I’m excited to have Leah Adams posting today. She’s the author of From the Trashpile to the Treasure Chest: Creating a Godly Legacy. I pray her post blesses you!
I really wannabe a servant and have a servant’s heart. I do. It is just that so very often my flesh goes into overdrive and the servant’s heart is left behind in the dust of my pride.
Recently the Holy Spirit overwhelmed me with conviction as I found myself in a situation where I had to choose to have a servant’s heart. A woman, who is a somewhat regular customer, came into the pharmacy where I work as a pharmacist. She is not a particularly nice person and has the attitude that others owe her something. She was my “sandpaper person” for the day.
We all have ‘sandpaper’ people in our lives–those whose very presence irritates something within us and rubs us the wrong way. One of the purposes of sandpaper is to remove impurities from the exterior of a piece of wood so that it can be painted or stained. The sandpapering process is difficult, even painful, yet necessary to produce a beautifully finished piece of wood.
It quickly became clear to me that the Holy Spirit was up to something in my heart. This woman walked up to the counter where I stood and began giving me orders. It went something like this. “You need to fax up to the doctor’s office and get them to refill my medicine.” “You get to work on that and I’ll be back after I see the doctor.” There was no ‘please’ or ‘would you?’ or ‘thank you’. Just commands.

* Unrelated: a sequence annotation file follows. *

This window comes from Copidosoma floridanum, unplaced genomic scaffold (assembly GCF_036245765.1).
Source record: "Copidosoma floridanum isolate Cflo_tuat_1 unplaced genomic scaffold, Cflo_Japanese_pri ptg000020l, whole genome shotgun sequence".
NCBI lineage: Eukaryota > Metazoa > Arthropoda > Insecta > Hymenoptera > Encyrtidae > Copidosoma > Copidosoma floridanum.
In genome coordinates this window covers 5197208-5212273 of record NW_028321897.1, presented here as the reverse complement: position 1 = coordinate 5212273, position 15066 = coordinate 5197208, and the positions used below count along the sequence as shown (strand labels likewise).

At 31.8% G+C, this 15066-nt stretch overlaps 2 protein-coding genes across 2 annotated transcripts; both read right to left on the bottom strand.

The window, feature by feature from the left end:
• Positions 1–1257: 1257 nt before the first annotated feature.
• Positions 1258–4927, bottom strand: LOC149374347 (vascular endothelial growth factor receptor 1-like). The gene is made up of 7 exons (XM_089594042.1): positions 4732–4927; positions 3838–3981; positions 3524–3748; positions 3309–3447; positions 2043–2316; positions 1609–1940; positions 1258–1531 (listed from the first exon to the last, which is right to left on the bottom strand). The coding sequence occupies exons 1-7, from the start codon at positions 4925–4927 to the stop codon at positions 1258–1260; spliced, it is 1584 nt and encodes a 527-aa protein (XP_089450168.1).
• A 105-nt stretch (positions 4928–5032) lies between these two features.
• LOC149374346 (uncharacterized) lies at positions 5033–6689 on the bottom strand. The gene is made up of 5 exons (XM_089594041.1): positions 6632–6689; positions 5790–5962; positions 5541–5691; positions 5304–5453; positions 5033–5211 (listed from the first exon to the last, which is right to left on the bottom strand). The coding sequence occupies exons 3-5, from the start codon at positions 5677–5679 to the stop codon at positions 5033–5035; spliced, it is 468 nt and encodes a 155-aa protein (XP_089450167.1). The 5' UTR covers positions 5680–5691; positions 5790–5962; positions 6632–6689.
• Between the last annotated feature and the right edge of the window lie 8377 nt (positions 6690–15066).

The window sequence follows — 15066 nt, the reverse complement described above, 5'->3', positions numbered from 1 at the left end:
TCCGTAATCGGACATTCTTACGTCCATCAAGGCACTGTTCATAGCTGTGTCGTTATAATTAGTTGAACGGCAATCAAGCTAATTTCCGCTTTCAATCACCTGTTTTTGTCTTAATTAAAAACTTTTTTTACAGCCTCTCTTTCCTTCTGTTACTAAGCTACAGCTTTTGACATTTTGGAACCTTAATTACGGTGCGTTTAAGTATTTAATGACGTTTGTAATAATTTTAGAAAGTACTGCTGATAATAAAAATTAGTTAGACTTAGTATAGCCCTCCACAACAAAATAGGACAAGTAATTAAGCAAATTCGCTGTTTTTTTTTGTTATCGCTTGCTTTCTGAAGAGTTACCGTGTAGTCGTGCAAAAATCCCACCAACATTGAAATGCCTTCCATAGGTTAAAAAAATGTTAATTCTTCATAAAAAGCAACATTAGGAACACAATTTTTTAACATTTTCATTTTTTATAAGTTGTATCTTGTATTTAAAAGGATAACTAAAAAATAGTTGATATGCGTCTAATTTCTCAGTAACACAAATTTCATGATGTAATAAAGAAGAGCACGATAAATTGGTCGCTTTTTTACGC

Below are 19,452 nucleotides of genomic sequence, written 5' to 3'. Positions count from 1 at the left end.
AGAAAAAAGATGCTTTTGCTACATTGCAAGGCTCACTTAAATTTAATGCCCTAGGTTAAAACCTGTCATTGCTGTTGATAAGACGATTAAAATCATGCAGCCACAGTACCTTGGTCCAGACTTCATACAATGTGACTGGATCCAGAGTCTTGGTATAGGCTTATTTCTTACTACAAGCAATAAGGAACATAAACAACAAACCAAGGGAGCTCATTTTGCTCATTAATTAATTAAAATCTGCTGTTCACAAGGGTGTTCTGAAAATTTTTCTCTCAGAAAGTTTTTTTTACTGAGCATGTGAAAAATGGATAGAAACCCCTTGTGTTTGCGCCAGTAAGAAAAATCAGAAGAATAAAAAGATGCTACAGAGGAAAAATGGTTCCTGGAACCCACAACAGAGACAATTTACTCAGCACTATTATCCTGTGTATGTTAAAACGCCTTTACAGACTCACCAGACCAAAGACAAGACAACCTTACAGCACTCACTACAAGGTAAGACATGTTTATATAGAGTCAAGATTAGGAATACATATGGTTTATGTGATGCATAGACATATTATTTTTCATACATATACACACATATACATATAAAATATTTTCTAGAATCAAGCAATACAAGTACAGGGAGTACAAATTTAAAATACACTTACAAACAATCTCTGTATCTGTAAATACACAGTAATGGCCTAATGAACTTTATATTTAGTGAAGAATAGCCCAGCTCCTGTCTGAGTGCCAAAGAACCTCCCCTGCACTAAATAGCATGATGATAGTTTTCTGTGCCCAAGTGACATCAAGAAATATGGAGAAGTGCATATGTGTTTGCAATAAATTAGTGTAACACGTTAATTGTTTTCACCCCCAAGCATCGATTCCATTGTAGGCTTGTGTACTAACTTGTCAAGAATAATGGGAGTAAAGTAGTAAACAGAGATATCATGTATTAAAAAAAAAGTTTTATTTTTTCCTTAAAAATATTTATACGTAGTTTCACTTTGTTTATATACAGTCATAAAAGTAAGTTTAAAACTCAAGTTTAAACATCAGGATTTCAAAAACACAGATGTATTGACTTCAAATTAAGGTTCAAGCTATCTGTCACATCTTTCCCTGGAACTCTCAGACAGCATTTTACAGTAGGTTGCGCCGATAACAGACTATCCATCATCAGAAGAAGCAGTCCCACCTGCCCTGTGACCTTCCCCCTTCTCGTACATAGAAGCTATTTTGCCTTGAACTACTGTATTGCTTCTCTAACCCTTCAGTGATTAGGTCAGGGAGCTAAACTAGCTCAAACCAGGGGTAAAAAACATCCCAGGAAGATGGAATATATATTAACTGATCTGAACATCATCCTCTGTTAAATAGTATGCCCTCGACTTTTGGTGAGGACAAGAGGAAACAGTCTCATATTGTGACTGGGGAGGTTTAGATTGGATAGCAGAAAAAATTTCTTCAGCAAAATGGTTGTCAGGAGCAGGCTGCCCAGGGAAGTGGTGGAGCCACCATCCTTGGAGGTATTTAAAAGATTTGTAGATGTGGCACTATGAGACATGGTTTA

Immediately I bristled and thought, “Don’t you come in here giving me orders. I’m not your slave.” Thankfully I kept my mouth closed, which is a huge step forward for me in comparison with what might have happened just a few years ago!!
Instantly the Holy Spirit hit me with such a wave of conviction that I nearly fell backward. He brought to mind parts of the verses from Philippians chapter 2 that instruct us how to have a servant’s heart. Paul says that we are to have the same love for others that Jesus had for us. He goes on to exhort us to “do nothing out of vain conceit”, “in humility consider others better than yourself”, and “take the nature of a servant.”
“But, Jesus,” I thought, “she doesn’t deserve to be considered better than me. She treats others so poorly.” It was then I was reminded that in no way did I deserve what Jesus did for me when He humbled Himself and came to earth to die on the cross for me.
Yes, I wannabe a woman with a servant’s heart like Jesus. Thankfully, He stands ready to enable me to serve others, but also to forgive me when I fail to have that servant’s heart. On that day I was reminded that the true measure of servant hood and humility is evidenced by how one reacts when someone treats you like a servant.
Lord, help me have a servant’s heart—a heart like Jesus!